Developing a better hardware region detection method

General Programming help in C, C++ or ASM, Compiling / Debugging, and R3000A Central Processing Unit (CPU) information
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rama3
/// PSXDEV | ELITE ///
/// PSXDEV | ELITE ///
Posts: 510
Joined: April 16th, 2017, 10:54 pm

Developing a better hardware region detection method

Post by rama3 » July 27th, 2019, 2:50 am

I'm proposing to develop a change in how homebrew software detects and adjusts to the different PSX models.
Standard practice has been to look at a char in the kernel that marks a console as being NTSC-J (char: I), NTSC-U (char: A), or PAL (char: E).
The practice is then to initiate the GPU with 60Hz for NTSC-J and NTSC-U, and with 50Hz for PAL.

Code: Select all

// SCEx string address in the BIOS (we *must* do a !='E' check or else a Japanese PSX will treat it as PAL)
if (*(char *)0xBFC7FF52!='E')
{
    // NTSC
}
else
{
    // PAL
}
This classic method works with the assumption that:
- this is what the user actually wants
- this is an unmodified console

These days though, there are several problems with that.
- Many modern displays don't work well with 50Hz sources, especially when considering upscalers and line doublers.
- Modern displays are often built for a native 60Hz refresh rate, and using 50Hz can put them in a degenerate display mode where scrolling isn't smooth and the active video area is reduced
- Quite a few consoles have swapped BIOS chips, often making an NTSC-J system report to be PAL
- Quite a few setups are using RGB (and not CVBS or S-Video). These setups have a clear choice between 50Hz or 60Hz, as color decoding isn't needed.

If we look at classic CRT monitors, those in the PAL region typically supports 50Hz and 60Hz RGB.
And if the CRT was made after ~1990 or so, it typically also supports NTSC color decoding.

So given this, I want to propose developing a new method to detect the system hardware (specifically the GPU clock speed).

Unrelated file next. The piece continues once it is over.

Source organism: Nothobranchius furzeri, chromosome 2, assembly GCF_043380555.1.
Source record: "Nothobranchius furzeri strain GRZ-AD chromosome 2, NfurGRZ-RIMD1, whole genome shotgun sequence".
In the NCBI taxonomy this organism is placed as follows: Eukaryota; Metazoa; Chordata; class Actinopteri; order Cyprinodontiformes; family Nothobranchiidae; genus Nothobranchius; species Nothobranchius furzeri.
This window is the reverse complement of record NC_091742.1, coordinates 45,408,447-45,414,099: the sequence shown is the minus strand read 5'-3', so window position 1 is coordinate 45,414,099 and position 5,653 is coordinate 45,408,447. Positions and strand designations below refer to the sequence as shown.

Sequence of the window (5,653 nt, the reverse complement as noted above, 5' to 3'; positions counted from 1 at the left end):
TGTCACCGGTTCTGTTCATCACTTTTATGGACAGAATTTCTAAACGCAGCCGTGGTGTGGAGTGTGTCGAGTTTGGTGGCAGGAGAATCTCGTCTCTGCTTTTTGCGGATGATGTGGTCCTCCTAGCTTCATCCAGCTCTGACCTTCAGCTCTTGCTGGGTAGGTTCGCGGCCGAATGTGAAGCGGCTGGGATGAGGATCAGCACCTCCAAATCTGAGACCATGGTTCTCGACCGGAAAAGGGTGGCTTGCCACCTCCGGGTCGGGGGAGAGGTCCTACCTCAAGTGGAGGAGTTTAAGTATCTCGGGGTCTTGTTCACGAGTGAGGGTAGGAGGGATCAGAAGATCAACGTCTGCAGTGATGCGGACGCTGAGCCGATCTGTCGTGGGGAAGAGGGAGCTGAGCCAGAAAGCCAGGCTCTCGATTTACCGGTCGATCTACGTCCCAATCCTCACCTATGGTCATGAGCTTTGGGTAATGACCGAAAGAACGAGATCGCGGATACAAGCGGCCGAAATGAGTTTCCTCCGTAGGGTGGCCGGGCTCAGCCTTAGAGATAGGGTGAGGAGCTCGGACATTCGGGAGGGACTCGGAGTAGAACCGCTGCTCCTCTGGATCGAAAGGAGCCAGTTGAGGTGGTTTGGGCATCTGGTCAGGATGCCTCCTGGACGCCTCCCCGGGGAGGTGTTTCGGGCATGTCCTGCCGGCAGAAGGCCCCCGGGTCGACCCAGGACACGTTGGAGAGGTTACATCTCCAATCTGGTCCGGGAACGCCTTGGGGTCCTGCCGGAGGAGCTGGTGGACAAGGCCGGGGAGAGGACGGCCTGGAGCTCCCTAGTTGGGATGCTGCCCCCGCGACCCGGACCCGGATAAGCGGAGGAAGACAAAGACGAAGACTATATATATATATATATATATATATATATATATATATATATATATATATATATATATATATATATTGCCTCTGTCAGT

And, using this method, I want to propose making the decision more often to default to NTSC timings on supposed (and real) PAL consoles.

If that new system detection method is successful, it would be great to include it as a library call in homebrew SDKs such as psxsdk or PSn00bSDK.
Last edited by rama3 on July 27th, 2019, 3:10 am, edited 1 time in total.

rama3
/// PSXDEV | ELITE ///
/// PSXDEV | ELITE ///
Posts: 510
Joined: April 16th, 2017, 10:54 pm

Re: Developing a better hardware region detection method

Post by rama3 » July 27th, 2019, 3:00 am

One idea to try is to put the GPU into both (PAL, NTSC) modes, and measure the VBlank interval using a CPU timer.

This should work, since the important difference between the 2 main system types is the GPU oscillator frequency.
That oscillator is slightly faster on NTSC regions, slightly slower on PAL regions, while the CPU oscillator is always the same 66.7Mhz for all regions.

It should be possible to characterize these console types:
- true PAL console (correct PAL GPU speed, wrong NTSC GPU speed)
- true NTSC console (correct NTSC GPU speed, wrong PAL GPU speed)
- "dual oscillator" type console (Net Yaroze, modded console) (correct PAL and NTSC GPU speeds)

Rarely, an early NTSC system type console can lock up the GPU when switching to PAL mode.
A timeout for the detection routine should trigger then, and the result is that this is a true NTSC machine.
This happens on a few machines that shipped with a disconnected PAL oscillator clock pin.
The system's GPU will stall while the test runs, and resume operation when the timeout eventually triggers.

The VBlank check should have some slack to account for manufacturing differences, "old/new" type consoles (consoles using dedicated oscillators vs newer PLL based ones) and modded consoles with not perfectly accurate oscillators.

The result of the system check should only be used to make a better informed decision on the default display mode.
Of course developers can still offer manual PAL/NTSC switches or choose to ignore the new check's result and go with the old method.

rama3
/// PSXDEV | ELITE ///
/// PSXDEV | ELITE ///
Posts: 510
Joined: April 16th, 2017, 10:54 pm

Re: Developing a better hardware region detection method

Post by rama3 » July 27th, 2019, 3:15 am

Some sample choices a developer can make using the new method, if it works:

- console is true NTSC > always use NTSC mode, disregard the region char
- console is true PAL > no change, it's still probably best to choose PAL mode, disregard the region char
- console is multiformat > this is new: use NTSC mode, disregarding the region char

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